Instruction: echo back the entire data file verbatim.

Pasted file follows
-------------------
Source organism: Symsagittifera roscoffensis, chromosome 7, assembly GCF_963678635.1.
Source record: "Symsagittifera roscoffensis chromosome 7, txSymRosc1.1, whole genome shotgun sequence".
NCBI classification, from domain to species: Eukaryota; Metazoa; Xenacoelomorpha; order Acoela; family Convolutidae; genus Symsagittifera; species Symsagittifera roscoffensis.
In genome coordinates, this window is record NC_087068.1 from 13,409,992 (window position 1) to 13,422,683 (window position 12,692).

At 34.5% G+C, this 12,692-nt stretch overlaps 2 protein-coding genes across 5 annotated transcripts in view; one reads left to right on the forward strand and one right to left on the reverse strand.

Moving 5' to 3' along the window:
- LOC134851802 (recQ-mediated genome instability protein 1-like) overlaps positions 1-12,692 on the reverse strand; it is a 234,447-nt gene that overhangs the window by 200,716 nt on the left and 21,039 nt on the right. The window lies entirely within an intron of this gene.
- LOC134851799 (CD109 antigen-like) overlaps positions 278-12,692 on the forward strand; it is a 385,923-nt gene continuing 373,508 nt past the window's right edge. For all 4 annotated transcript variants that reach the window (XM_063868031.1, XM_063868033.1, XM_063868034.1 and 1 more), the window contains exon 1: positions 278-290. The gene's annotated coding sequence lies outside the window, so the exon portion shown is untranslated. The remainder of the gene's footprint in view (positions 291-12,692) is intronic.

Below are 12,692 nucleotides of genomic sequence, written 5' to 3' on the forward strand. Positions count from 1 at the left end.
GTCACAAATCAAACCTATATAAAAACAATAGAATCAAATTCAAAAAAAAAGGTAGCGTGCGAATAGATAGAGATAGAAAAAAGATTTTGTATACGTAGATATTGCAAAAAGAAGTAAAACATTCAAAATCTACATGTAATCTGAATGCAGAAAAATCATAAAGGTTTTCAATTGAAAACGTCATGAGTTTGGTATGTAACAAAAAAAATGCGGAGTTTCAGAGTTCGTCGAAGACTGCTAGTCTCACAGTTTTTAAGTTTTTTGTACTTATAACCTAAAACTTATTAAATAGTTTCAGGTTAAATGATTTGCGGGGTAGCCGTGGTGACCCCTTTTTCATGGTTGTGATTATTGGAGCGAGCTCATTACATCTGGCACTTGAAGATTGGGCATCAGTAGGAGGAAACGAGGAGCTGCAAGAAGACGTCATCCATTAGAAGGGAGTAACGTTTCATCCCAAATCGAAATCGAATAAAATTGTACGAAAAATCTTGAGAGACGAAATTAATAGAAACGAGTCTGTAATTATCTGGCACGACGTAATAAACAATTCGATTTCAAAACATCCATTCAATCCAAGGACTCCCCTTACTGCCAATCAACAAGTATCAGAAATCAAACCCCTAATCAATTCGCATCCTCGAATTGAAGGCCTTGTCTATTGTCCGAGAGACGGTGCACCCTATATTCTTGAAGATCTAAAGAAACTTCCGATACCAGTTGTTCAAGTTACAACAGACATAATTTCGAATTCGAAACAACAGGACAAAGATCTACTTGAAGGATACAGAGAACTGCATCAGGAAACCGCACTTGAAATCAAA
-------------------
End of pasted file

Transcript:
Source organism: Symsagittifera roscoffensis, chromosome 7, assembly GCF_963678635.1.
Source record: "Symsagittifera roscoffensis chromosome 7, txSymRosc1.1, whole genome shotgun sequence".
NCBI classification, from domain to species: Eukaryota; Metazoa; Xenacoelomorpha; order Acoela; family Convolutidae; genus Symsagittifera; species Symsagittifera roscoffensis.
In genome coordinates, this window is record NC_087068.1 from 13,409,992 (window position 1) to 13,422,683 (window position 12,692).

At 34.5% G+C, this 12,692-nt stretch overlaps 2 protein-coding genes across 5 annotated transcripts in view; one reads left to right on the forward strand and one right to left on the reverse strand.

Moving 5' to 3' along the window:
- LOC134851802 (recQ-mediated genome instability protein 1-like) overlaps positions 1-12,692 on the reverse strand; it is a 234,447-nt gene that overhangs the window by 200,716 nt on the left and 21,039 nt on the right. The window lies entirely within an intron of this gene.
- LOC134851799 (CD109 antigen-like) overlaps positions 278-12,692 on the forward strand; it is a 385,923-nt gene continuing 373,508 nt past the window's right edge. For all 4 annotated transcript variants that reach the window (XM_063868031.1, XM_063868033.1, XM_063868034.1 and 1 more), the window contains exon 1: positions 278-290. The gene's annotated coding sequence lies outside the window, so the exon portion shown is untranslated. The remainder of the gene's footprint in view (positions 291-12,692) is intronic.

Below are 12,692 nucleotides of genomic sequence, written 5' to 3' on the forward strand. Positions count from 1 at the left end.
GTCACAAATCAAACCTATATAAAAACAATAGAATCAAATTCAAAAAAAAAGGTAGCGTGCGAATAGATAGAGATAGAAAAAAGATTTTGTATACGTAGATATTGCAAAAAGAAGTAAAACATTCAAAATCTACATGTAATCTGAATGCAGAAAAATCATAAAGGTTTTCAATTGAAAACGTCATGAGTTTGGTATGTAACAAAAAAAATGCGGAGTTTCAGAGTTCGTCGAAGACTGCTAGTCTCACAGTTTTTAAGTTTTTTGTACTTATAACCTAAAACTTATTAAATAGTTTCAGGTTAAATGATTTGCGGGGTAGCCGTGGTGACCCCTTTTTCATGGTTGTGATTATTGGAGCGAGCTCATTACATCTGGCACTTGAAGATTGGGCATCAGTAGGAGGAAACGAGGAGCTGCAAGAAGACGTCATCCATTAGAAGGGAGTAACGTTTCATCCCAAATCGAAATCGAATAAAATTGTACGAAAAATCTTGAGAGACGAAATTAATAGAAACGAGTCTGTAATTATCTGGCACGACGTAATAAACAATTCGATTTCAAAACATCCATTCAATCCAAGGACTCCCCTTACTGCCAATCAACAAGTATCAGAAATCAAACCCCTAATCAATTCGCATCCTCGAATTGAAGGCCTTGTCTATTGTCCGAGAGACGGTGCACCCTATATTCTTGAAGATCTAAAGAAACTTCCGATACCAGTTGTTCAAGTTACAACAGACATAATTTCGAATTCGAAACAACAGGACAAAGATCTACTTGAAGGATACAGAGAACTGCATCAGGAAACCGCACTTGAAATCAAA